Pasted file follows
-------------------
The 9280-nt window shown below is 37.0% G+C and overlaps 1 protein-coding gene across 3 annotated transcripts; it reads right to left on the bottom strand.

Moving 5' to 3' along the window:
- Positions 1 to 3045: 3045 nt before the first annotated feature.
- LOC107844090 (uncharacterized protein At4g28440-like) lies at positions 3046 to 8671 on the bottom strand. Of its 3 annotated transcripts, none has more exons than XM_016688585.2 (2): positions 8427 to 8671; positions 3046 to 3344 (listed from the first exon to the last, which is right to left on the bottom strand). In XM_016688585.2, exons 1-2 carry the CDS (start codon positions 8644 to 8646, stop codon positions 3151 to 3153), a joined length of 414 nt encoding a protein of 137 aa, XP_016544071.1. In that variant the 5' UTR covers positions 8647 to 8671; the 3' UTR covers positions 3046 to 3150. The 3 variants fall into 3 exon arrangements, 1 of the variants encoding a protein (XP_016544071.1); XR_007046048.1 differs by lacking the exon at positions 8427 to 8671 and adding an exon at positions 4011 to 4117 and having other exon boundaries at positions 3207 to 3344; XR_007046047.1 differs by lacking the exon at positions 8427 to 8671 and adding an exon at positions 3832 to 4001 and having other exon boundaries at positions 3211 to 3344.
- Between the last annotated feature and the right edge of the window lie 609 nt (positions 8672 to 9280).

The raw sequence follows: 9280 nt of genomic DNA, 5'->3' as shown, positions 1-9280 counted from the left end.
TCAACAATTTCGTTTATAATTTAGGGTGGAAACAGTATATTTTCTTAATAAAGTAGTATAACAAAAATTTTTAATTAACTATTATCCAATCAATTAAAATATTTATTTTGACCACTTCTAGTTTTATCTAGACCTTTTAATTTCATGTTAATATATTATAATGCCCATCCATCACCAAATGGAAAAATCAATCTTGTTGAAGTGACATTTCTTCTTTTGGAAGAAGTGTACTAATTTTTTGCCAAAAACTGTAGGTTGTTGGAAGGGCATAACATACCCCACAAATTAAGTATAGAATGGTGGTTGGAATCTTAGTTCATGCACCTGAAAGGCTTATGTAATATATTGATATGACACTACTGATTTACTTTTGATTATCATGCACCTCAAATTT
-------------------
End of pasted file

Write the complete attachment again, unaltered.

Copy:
The 9280-nt window shown below is 37.0% G+C and overlaps 1 protein-coding gene across 3 annotated transcripts; it reads right to left on the bottom strand.

Moving 5' to 3' along the window:
- Positions 1 to 3045: 3045 nt before the first annotated feature.
- LOC107844090 (uncharacterized protein At4g28440-like) lies at positions 3046 to 8671 on the bottom strand. Of its 3 annotated transcripts, none has more exons than XM_016688585.2 (2): positions 8427 to 8671; positions 3046 to 3344 (listed from the first exon to the last, which is right to left on the bottom strand). In XM_016688585.2, exons 1-2 carry the CDS (start codon positions 8644 to 8646, stop codon positions 3151 to 3153), a joined length of 414 nt encoding a protein of 137 aa, XP_016544071.1. In that variant the 5' UTR covers positions 8647 to 8671; the 3' UTR covers positions 3046 to 3150. The 3 variants fall into 3 exon arrangements, 1 of the variants encoding a protein (XP_016544071.1); XR_007046048.1 differs by lacking the exon at positions 8427 to 8671 and adding an exon at positions 4011 to 4117 and having other exon boundaries at positions 3207 to 3344; XR_007046047.1 differs by lacking the exon at positions 8427 to 8671 and adding an exon at positions 3832 to 4001 and having other exon boundaries at positions 3211 to 3344.
- Between the last annotated feature and the right edge of the window lie 609 nt (positions 8672 to 9280).

The raw sequence follows: 9280 nt of genomic DNA, 5'->3' as shown, positions 1-9280 counted from the left end.
TCAACAATTTCGTTTATAATTTAGGGTGGAAACAGTATATTTTCTTAATAAAGTAGTATAACAAAAATTTTTAATTAACTATTATCCAATCAATTAAAATATTTATTTTGACCACTTCTAGTTTTATCTAGACCTTTTAATTTCATGTTAATATATTATAATGCCCATCCATCACCAAATGGAAAAATCAATCTTGTTGAAGTGACATTTCTTCTTTTGGAAGAAGTGTACTAATTTTTTGCCAAAAACTGTAGGTTGTTGGAAGGGCATAACATACCCCACAAATTAAGTATAGAATGGTGGTTGGAATCTTAGTTCATGCACCTGAAAGGCTTATGTAATATATTGATATGACACTACTGATTTACTTTTGATTATCATGCACCTCAAATTT